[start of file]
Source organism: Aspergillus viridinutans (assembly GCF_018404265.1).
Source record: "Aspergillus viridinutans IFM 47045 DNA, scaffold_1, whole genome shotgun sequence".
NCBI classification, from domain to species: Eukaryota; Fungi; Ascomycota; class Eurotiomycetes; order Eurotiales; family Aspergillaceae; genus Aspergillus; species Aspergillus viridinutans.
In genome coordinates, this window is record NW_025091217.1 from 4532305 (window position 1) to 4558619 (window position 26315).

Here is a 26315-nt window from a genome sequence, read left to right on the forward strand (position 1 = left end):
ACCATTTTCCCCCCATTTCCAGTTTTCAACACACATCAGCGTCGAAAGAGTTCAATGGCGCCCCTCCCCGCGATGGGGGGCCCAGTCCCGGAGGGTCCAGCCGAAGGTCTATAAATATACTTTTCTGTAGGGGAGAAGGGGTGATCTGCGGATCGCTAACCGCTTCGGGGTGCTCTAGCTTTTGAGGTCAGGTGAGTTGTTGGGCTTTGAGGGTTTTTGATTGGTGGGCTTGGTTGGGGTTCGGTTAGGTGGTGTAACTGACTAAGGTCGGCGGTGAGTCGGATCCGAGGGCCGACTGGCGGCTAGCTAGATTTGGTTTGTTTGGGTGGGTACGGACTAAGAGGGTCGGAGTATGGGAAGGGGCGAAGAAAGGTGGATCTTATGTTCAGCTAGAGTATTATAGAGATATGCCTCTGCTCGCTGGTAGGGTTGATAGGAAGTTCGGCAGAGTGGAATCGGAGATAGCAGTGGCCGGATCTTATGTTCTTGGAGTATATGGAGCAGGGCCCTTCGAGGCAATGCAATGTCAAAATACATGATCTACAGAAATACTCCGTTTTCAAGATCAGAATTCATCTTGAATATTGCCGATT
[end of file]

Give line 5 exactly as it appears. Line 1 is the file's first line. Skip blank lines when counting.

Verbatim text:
Here is a 26315-nt window from a genome sequence, read left to right on the forward strand (position 1 = left end):